Friday, March 21, 2014
The day of my cousin's funeral was by far the very worst day of my life to date. For months afterwards, I would have a PTSD/anxiety type reaction at the memory of walking into our church lobby -- the very place where I had seen him last, alive, vibrant, strong, brave -- and seeing memorial photos of the one for whom my heart once leaped with pride and joy.
Up until that point, I had lived in a state of voluntarily suspended disbelief. Maybe they had been wrong. Maybe, if his name wasn't on a list, he hadn't really died in Afghanistan. Maybe our "I love you" and "Thank you for your service" and hug goodbye hadn't been our last. But those photos were there, in my face, telling me that the stories I had heard were true. Right there in my face. This was real. This was really happening. And the crush of well-wishers threatened to swallow me whole. So my husband wrapped his arm around me and hustled me like a linebacker through to a seat where I could sit and shake and clutch at tissue papers and try not to lose my mind.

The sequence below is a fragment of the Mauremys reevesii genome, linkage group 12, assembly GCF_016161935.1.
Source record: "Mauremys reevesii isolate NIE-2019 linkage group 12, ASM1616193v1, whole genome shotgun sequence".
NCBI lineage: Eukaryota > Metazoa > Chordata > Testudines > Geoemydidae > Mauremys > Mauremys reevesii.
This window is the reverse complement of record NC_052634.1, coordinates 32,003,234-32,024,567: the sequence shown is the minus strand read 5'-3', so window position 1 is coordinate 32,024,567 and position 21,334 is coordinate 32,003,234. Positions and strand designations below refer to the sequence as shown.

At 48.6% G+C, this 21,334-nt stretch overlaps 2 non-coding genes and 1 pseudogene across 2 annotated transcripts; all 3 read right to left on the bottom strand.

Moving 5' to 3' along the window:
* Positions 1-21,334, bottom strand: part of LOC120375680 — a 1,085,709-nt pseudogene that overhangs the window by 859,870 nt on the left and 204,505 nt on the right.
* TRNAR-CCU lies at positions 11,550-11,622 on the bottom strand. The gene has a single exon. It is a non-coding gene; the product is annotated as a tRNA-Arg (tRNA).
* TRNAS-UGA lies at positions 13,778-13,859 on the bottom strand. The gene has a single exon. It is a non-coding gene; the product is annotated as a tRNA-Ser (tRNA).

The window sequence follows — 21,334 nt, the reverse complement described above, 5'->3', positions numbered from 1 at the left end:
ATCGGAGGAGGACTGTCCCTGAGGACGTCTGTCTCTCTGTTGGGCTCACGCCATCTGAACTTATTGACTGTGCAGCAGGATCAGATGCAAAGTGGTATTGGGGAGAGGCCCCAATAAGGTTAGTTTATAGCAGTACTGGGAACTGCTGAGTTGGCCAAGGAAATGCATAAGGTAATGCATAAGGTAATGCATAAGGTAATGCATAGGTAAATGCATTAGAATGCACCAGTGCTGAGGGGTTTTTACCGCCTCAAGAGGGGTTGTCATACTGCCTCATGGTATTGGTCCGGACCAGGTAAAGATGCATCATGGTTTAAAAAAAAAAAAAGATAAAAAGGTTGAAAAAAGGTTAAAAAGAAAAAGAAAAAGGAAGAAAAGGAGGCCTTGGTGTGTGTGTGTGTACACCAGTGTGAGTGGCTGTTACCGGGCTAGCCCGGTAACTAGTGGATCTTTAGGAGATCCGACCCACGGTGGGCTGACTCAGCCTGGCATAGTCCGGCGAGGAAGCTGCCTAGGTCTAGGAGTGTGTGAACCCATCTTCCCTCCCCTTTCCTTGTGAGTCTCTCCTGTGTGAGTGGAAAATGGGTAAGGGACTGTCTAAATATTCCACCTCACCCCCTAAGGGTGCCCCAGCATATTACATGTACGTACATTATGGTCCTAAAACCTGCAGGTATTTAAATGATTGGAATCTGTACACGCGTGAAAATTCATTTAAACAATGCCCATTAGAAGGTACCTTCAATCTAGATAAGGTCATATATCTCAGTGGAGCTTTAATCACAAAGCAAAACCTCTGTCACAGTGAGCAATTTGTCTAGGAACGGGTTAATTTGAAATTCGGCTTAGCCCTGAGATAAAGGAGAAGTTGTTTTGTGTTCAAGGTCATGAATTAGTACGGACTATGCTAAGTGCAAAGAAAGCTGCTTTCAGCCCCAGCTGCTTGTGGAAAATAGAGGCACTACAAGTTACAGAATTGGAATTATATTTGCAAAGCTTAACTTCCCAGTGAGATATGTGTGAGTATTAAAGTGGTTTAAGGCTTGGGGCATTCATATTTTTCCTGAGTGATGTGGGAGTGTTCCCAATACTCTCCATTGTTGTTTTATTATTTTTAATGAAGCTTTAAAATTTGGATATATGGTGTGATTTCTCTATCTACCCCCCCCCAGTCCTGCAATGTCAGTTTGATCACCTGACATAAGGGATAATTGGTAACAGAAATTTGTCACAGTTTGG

At the very end of the service, one by one a somber line approached the flag-draped casket to pay their respects. My feet were lead, but I willed myself forward and forced my hand to stretch out over the casket. My mouth could barely form the words. "Goodbye, Ryan," I whispered.
I turned as I felt a gentle hand on my shoulder. It was my Aunt Carolyn, the gold star mother, dressed in black from head to toe, wan with grief. "Katherine," she said, soft and low, yet almost a reproof. "He's not really there, you know." She locked her sad eyes with mine, and a small smile crept across her face. "You and I -- we know where he is."
Up until this point, I had never known my aunt to be a practicing Christian. God was not often mentioned in their home, unless by kooky relatives like me. But Ryan had broken out of that, and had given his life to Jesus Christ. And now, here was my Aunt, reminding me of the faith that my husband and I had shared with her son. She was right to rebuke me. In that instant, I had been grieving as one who had no hope. But my hope -- Ryan's hope -- and now, apparently, miraculously, my Aunt Carolyn's hope, was in Jesus Christ and His resurrection power ... in his life and death and atonement on the cross for our sins, so that we could have eternal life with a Holy God.